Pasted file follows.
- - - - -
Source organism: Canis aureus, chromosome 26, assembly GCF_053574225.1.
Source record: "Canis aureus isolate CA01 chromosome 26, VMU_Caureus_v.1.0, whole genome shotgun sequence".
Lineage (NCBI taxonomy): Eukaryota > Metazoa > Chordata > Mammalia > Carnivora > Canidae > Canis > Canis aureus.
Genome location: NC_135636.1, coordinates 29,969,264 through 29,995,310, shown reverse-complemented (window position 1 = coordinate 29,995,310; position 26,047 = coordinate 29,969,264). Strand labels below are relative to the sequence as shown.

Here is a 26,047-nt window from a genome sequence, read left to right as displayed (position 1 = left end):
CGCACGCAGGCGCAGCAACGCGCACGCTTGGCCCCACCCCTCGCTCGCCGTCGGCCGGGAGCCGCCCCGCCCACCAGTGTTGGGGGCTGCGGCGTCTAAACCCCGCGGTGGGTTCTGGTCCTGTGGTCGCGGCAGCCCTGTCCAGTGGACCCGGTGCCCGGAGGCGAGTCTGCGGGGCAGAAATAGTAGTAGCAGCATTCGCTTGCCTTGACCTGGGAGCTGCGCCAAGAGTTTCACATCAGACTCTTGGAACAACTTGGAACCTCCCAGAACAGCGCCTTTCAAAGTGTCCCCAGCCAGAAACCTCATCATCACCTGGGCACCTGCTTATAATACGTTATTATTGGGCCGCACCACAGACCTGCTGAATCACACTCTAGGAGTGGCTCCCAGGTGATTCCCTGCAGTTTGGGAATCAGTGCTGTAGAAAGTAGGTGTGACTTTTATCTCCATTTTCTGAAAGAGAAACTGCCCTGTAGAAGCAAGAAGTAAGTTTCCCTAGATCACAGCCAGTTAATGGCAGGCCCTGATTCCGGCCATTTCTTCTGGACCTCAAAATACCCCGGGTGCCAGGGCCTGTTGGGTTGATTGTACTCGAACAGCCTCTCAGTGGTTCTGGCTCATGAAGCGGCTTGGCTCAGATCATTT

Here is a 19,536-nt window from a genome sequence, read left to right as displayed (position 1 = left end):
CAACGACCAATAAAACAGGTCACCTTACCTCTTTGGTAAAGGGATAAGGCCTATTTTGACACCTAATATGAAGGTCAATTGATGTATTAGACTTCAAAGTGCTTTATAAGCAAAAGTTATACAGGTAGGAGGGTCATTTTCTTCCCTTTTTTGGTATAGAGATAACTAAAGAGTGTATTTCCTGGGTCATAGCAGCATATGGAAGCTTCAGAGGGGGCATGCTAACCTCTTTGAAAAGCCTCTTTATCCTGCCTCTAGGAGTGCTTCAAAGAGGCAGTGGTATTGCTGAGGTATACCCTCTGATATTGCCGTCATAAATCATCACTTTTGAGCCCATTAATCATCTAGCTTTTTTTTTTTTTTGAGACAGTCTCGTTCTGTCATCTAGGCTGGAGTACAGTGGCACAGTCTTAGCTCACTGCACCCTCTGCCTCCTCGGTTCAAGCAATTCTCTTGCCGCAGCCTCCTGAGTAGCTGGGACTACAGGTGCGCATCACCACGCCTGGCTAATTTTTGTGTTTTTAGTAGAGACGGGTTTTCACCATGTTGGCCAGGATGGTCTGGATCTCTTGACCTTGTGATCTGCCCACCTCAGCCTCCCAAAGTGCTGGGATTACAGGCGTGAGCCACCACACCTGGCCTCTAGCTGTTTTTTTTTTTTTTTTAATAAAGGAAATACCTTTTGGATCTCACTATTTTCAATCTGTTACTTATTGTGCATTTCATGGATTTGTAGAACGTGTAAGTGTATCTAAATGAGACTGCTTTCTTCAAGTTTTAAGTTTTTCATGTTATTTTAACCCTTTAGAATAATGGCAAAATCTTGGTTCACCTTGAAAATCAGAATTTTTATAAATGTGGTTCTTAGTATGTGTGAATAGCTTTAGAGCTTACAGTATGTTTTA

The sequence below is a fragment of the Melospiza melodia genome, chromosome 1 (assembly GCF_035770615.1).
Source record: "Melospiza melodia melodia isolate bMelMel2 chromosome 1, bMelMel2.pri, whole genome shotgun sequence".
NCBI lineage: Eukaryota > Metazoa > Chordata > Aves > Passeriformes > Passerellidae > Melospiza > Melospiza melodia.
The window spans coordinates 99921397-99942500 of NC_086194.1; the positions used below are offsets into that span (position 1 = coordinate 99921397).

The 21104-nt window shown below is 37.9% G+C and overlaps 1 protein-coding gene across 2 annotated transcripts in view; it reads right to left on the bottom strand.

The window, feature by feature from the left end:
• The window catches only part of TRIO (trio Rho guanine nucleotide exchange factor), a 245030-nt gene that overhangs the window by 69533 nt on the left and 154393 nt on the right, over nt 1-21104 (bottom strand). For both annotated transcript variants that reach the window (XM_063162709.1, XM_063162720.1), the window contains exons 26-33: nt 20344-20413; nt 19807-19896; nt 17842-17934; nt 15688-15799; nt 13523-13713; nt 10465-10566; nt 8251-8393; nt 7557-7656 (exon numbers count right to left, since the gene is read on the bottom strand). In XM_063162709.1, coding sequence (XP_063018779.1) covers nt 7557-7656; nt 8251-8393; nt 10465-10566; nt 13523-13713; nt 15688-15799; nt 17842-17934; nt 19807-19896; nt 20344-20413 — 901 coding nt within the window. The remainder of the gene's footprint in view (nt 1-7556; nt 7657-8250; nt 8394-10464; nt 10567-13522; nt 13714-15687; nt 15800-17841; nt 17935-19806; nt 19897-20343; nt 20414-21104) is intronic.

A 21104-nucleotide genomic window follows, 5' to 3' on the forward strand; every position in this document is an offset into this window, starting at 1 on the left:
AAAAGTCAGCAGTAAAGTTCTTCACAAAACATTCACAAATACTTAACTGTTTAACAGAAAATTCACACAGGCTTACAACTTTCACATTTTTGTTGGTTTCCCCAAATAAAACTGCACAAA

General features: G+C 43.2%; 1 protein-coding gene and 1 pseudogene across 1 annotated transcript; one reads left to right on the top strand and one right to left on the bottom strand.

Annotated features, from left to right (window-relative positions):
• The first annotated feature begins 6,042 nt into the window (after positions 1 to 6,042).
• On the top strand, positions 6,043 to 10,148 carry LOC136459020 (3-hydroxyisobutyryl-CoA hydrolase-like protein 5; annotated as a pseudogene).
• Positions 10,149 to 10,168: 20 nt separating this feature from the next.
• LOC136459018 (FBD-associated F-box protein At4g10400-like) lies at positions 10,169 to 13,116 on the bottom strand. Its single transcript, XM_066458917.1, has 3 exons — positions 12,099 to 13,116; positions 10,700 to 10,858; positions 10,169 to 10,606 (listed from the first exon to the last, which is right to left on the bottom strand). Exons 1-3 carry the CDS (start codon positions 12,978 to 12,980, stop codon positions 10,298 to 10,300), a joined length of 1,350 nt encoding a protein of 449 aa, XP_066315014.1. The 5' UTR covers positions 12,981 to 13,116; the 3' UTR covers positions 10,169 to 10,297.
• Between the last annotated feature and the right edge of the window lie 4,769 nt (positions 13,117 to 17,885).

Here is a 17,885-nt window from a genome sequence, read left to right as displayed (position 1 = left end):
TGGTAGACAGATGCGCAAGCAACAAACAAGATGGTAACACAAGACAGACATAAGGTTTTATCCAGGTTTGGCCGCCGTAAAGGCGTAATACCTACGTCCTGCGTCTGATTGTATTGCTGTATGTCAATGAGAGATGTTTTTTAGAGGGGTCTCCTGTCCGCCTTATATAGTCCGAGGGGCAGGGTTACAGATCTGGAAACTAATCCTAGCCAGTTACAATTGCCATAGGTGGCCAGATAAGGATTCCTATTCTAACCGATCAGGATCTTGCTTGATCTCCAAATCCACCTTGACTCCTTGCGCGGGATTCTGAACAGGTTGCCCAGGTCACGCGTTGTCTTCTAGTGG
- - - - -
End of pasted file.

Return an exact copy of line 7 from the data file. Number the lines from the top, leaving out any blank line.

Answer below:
Here is a 19,536-nt window from a genome sequence, read left to right as displayed (position 1 = left end):